And then I talked about diagnosis. So these are basically the electrical connections. So the starter needs a lot of power to turn the engine over. So there's a very large power wire, main power wire that comes from the battery to the starter.
This is one of probably the highest electrical draw item on the vehicle, single item, on a sort of conventional internal combustion engine car. So that's the main power wires there. And then this terminal here is the signal wire that when you turn the ignition key, it gets power that engages the solenoid and that causes the starter to rotate.
So that's basically everything that's going on. So, you know, when we do the testing, we make sure that you're getting 12 volts to this wire here. And if you are, then the starter itself is most likely gone. And that's our picture show. And starter diagnosis explained. And operation.
Mark: So how did everything work after you replaced the starter?
Bernie: Just fine. Turned the key and it started like it was supposed to.
Mark: So this is a lot of work to get in there and change that starter. Does that make it a fairly expensive repair?
Bernie: Yeah, you know, time wise it's expensive. It varies from car to car. A lot of vehicles, starter wasn't too crazy of amount of money, but there's a lot of vehicles where, you know, it's several hours work to change the starter. Some even like substantially more, like there's certain Cadillacs and Porsches where they actually bury the starter right under the intake manifold.
Kind of crazy. You got to remove a lot of stuff to take the starter out. But I often look in, you know, the craziness of the things we work on sometimes I'd get in the engineer's minds and go, okay, well, why did they put it there? Well, there's actually space. You know, why not, you know. But if you're thinking about how do I make this vehicle simple to repair, it's not so. But, and they get like older Chevys from way back when, I mean, you can change a starter in like half an hour, maybe a little longer.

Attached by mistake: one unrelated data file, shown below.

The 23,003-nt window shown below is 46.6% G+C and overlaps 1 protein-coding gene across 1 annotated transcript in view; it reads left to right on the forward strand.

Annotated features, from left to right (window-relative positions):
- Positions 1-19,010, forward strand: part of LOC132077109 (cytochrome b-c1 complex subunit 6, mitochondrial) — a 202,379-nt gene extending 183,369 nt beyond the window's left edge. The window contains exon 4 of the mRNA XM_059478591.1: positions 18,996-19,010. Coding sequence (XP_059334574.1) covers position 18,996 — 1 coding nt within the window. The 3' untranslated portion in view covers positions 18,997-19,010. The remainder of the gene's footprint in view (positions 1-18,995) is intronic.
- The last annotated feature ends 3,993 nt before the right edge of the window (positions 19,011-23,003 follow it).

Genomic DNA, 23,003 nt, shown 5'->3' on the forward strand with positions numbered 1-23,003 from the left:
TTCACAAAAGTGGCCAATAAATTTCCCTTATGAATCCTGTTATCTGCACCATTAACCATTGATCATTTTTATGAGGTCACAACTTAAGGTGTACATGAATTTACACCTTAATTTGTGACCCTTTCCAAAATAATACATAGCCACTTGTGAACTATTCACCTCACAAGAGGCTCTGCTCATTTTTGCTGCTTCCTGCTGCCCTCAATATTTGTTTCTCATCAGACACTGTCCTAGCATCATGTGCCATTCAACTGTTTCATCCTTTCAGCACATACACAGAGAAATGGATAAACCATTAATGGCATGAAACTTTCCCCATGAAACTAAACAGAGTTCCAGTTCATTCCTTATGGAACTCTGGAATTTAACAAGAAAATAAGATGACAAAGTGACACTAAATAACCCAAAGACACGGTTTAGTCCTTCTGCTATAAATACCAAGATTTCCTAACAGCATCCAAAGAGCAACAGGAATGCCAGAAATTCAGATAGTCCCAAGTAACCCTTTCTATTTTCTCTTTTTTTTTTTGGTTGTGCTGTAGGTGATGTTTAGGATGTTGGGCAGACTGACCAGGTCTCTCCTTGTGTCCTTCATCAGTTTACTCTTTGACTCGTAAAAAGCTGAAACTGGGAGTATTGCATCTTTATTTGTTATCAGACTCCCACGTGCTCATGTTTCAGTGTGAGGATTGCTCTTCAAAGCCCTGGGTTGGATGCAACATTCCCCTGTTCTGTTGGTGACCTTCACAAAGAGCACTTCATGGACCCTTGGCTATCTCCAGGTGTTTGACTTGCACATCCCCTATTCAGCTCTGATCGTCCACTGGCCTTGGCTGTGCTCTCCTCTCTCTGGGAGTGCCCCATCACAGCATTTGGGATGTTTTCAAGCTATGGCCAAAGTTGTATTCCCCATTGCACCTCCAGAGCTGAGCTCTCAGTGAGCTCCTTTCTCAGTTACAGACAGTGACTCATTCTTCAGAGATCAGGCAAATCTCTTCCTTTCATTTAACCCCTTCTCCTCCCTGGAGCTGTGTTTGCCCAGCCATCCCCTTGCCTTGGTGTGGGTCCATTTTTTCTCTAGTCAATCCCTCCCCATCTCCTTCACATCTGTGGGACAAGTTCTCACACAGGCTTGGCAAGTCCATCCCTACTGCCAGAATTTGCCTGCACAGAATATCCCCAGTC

So those are the kind of the extremes. Anywhere from half an hour to 10 hours depending on the make and model of car. But anything newer and I'm thinking like the last 20 plus years is pretty complex.
Mark: So this is a fairly old vehicle, 24 years old. Is it still worth repairing this vehicle?
Bernie: Yeah, it's a good car. Mercedes are well built cars and they actually do. I mean, there was a lot of expensive stuff to go wrong on many of them. This is a simpler model than some, it doesn't have, you know, hydraulic suspension, a lot of fancy things. So it's not really any different than an average American or Japanese sort of good quality car, in terms of equipment. So it's a worthwhile vehicle and they're well made. So unless you have some major problem like the engine's bad, I think they're worth fixing and keeping and taking care of. But again, it depends, it goes from car to car and how well it was taken care of in the first place.
Mark: The key is maintenance always.
Bernie: The key is maintenance, always. Absolutely. You know, if you take care of the car right from get go. It's worthwhile to keep it and it's much more economical to keep a car for a long period of time. I mean, for everyone involved in manufacturing a new car, because someone was too lazy to change the oil and it wrecked the engine and sent it to an early death.
Mark: If you're looking for service for your Mercedes or your near dead vehicle and you want to keep it running, the guys to see are Pawlik Automotive in Vancouver, BC, Canada. You can reach them on the website pawlikautomotive.com or our YouTube channel where we have close to or over, actually over a thousand videos on there.
We've been doing this for a long time. A lot of, many makes, types of repairs, many makes and types of vehicles. And you can listen to us drone on and on about it all right there for your enjoyment. We appreciate it. You can book online at the website or you can call them at (604) 327-7112. And you have to book ahead. They're always busy. Pawlik Automotive. Thanks so much for watching and listening. Thanks, Bernie.
Bernie: Thanks, Mark. Thanks for watching.